Since the 1930s, Gestalt therapy developed from psychoanalysis integrating various influences: Gestalt psychology and the holistic perspective, phenomenology and American pragmatism, the artistic avant-garde of Berlin and later of New York, and social and political activism. Two of the core aspects of this approach are the concept of self as emerging process and the field perspective. In this view, the experiences of both therapist and patient are influenced by the intrinsic tensions of the therapeutic situation, i.e., by the intentionalities of the field that tend to complete the assimilation process of what has not been fully experienced. Psychopathology emerges in the therapeutic encounter as an absence, i.e., as a difficulty in being fully present. The therapeutic process implies an emotional as well as corporeal participation on the part of the therapist, who allows for the emergence of what in the field pushes to take shape and be integrated. A clinical vignette is used in order to exemplify three paradigms that can describe the therapeutic change (the mono-personal, the bi-personal, and the field theory paradigms), and a detailed clinical case is discussed according to the field theory paradigm.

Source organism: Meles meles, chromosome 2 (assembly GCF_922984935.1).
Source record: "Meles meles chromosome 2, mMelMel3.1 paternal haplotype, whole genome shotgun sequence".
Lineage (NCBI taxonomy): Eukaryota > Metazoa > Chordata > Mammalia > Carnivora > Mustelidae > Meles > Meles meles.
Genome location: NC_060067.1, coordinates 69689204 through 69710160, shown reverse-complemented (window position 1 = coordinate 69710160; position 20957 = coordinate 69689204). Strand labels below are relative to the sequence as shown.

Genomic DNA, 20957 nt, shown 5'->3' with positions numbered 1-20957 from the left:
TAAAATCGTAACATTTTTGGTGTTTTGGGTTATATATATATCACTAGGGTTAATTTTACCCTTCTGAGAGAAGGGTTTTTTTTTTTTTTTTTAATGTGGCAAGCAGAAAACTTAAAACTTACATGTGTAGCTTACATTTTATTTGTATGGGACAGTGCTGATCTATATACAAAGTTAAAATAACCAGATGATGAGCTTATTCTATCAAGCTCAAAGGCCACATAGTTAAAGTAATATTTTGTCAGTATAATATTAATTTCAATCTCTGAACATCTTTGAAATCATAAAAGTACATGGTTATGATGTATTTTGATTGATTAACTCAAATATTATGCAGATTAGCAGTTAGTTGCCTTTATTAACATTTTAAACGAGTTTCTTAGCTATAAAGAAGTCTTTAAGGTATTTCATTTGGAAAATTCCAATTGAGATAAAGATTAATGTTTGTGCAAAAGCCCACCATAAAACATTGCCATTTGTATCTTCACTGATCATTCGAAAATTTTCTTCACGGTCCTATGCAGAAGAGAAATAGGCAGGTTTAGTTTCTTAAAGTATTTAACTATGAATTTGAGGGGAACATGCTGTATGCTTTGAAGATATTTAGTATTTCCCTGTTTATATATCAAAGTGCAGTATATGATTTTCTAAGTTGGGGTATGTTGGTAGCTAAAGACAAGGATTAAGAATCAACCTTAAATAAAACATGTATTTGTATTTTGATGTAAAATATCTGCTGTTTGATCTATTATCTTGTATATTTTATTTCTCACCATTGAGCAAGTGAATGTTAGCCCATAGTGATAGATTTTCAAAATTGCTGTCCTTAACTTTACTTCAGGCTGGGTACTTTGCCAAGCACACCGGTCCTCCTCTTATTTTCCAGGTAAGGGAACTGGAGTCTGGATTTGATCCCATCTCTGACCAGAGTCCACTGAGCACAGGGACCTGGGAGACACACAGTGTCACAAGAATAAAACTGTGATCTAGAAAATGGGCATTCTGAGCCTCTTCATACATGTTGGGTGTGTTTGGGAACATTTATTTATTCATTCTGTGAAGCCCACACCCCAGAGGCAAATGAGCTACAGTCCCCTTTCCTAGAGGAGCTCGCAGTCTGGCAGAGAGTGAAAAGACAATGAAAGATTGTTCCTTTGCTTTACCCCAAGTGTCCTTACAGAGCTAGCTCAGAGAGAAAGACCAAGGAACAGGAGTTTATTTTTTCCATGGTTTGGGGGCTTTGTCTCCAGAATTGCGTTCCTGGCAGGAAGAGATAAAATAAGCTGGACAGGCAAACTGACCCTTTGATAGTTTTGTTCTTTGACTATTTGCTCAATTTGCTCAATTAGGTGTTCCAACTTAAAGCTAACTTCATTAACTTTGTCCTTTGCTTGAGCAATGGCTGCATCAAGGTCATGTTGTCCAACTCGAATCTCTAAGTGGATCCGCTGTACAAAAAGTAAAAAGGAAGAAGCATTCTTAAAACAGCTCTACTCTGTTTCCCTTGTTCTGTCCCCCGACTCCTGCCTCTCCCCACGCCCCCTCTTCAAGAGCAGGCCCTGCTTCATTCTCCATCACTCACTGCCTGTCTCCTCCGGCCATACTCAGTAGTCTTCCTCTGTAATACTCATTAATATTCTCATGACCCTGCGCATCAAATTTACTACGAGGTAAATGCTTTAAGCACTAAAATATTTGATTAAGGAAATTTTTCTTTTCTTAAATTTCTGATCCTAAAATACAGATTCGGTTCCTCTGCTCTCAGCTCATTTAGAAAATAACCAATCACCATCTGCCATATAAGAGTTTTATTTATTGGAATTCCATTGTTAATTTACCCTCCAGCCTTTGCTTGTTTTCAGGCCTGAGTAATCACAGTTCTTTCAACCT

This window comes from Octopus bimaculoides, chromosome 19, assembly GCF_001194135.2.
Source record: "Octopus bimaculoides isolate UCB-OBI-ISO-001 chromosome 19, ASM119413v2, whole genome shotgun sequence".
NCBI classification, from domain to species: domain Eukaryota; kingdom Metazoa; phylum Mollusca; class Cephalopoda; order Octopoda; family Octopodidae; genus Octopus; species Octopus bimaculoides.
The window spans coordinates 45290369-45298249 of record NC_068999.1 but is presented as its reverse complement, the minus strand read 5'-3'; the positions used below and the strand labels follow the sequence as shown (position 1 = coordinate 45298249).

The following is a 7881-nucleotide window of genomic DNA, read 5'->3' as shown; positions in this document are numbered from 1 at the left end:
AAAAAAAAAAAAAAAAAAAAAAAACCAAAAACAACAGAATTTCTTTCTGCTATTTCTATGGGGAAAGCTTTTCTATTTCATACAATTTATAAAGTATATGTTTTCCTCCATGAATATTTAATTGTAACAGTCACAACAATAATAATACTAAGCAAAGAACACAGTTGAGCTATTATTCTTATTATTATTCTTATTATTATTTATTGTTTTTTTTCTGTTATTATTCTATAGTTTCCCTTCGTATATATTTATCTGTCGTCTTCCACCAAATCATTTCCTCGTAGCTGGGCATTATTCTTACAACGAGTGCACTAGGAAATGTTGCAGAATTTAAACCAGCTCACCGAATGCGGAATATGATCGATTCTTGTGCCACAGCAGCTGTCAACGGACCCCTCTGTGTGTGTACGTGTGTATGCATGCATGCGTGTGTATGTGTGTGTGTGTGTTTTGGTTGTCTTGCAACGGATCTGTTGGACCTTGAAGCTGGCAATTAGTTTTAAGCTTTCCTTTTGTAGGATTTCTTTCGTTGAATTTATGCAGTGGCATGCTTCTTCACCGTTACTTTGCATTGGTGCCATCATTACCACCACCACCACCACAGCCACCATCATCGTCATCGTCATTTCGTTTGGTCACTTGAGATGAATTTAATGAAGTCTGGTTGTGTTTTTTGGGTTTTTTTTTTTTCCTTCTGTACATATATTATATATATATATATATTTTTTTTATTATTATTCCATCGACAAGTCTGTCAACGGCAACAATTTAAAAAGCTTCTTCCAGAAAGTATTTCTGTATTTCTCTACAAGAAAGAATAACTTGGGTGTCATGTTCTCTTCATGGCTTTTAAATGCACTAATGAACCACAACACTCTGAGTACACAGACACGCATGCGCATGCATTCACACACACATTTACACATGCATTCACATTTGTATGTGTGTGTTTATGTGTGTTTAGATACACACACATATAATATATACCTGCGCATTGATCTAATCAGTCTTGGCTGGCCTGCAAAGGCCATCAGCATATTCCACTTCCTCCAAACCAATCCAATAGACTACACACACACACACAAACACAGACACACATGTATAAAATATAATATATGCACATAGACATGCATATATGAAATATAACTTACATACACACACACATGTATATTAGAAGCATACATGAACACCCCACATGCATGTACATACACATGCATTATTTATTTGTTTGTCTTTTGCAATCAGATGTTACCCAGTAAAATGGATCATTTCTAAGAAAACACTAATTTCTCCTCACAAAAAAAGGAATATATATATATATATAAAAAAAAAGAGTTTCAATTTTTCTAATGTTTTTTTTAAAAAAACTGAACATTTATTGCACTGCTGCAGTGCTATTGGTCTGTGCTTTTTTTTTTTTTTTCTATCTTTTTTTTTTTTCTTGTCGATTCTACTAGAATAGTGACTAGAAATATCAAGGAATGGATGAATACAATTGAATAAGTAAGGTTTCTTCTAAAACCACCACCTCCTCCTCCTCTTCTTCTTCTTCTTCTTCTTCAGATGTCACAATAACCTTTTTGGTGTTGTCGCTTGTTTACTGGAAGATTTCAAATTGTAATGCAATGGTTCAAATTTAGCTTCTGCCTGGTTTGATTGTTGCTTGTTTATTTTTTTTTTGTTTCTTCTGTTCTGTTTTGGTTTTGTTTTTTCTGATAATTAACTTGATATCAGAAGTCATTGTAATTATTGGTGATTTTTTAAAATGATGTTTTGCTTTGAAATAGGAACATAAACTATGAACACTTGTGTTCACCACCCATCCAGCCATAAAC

Keywords: Gestalt therapy; Psychopathology; Field theory; Self; Atmosphere